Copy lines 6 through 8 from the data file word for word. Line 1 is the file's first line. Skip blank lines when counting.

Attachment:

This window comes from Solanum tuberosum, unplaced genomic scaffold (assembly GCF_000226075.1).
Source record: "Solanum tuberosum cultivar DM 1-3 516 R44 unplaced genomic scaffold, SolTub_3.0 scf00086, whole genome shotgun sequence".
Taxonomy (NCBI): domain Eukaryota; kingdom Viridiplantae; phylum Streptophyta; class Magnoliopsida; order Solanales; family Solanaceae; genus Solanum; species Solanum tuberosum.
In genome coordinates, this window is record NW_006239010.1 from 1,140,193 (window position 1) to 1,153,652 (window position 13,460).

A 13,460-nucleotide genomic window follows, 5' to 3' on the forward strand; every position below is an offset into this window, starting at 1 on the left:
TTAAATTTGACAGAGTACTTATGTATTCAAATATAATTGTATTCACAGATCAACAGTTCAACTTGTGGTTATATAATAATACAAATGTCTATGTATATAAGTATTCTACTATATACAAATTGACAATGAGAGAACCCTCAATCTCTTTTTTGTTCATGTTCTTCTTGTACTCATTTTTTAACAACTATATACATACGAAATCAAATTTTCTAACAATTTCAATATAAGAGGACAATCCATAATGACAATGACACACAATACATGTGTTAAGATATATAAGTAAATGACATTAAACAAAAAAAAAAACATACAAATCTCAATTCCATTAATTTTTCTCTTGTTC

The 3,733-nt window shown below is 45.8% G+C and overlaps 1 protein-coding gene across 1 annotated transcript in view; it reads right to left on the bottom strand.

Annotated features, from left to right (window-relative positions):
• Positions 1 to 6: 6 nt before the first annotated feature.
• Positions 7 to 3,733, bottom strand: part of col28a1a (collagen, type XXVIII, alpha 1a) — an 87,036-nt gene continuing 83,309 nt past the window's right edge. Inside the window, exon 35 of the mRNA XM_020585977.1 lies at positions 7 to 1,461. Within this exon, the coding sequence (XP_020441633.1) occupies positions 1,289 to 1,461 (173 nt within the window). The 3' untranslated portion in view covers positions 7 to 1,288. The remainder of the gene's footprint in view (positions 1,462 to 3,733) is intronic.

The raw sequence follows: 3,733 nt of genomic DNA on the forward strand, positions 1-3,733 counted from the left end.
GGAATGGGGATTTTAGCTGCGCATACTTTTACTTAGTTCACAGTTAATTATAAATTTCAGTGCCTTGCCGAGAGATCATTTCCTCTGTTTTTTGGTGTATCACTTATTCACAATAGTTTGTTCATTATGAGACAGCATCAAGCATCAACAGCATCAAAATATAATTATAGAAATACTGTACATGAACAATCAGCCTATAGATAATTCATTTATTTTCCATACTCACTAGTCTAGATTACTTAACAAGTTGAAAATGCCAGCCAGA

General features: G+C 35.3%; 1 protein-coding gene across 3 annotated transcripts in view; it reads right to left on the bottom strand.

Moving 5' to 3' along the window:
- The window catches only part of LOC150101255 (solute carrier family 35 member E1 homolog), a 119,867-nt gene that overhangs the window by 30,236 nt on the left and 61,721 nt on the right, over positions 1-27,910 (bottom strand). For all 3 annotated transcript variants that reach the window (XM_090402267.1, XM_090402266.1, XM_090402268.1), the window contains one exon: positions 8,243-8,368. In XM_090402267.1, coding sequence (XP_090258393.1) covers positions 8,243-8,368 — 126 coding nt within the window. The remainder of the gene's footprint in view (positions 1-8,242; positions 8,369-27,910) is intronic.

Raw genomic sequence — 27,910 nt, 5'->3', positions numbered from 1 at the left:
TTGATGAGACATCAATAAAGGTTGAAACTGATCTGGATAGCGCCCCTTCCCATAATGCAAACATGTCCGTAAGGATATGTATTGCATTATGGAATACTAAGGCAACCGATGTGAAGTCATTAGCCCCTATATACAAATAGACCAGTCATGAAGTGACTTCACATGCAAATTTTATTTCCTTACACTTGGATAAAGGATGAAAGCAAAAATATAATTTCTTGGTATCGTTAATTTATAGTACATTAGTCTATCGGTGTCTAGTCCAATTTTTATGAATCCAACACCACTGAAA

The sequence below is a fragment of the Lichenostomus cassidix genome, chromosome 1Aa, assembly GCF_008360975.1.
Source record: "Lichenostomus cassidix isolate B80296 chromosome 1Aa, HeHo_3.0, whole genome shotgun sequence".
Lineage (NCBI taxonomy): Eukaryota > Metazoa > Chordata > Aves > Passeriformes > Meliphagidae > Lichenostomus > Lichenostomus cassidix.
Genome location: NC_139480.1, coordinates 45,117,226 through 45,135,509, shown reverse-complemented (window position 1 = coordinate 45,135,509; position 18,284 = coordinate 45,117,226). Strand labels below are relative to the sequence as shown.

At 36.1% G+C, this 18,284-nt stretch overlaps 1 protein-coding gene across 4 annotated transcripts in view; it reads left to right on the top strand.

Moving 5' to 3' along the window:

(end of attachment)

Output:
TTAAATTTGACAGAGTACTTATGTATTCAAATATAATTGTATTCACAGATCAACAGTTCAACTTGTGGTTATATAATAATACAAATGTCTATGTATATAAGTATTCTACTATATACAAATTGACAATGAGAGAACCCTCAATCTCTTTTTTGTTCATGTTCTTCTTGTACTCATTTTTTAACAACTATATACATACGAAATCAAATTTTCTAACAATTTCAATATAAGAGGACAATCCATAATGACAATGACACACAATACATGTGTTAAGATATATAAGTAAATGACATTAAACAAAAAAAAAAACATACAAATCTCAATTCCATTAATTTTTCTCTTGTTC

The 3,733-nt window shown below is 45.8% G+C and overlaps 1 protein-coding gene across 1 annotated transcript in view; it reads right to left on the bottom strand.

Annotated features, from left to right (window-relative positions):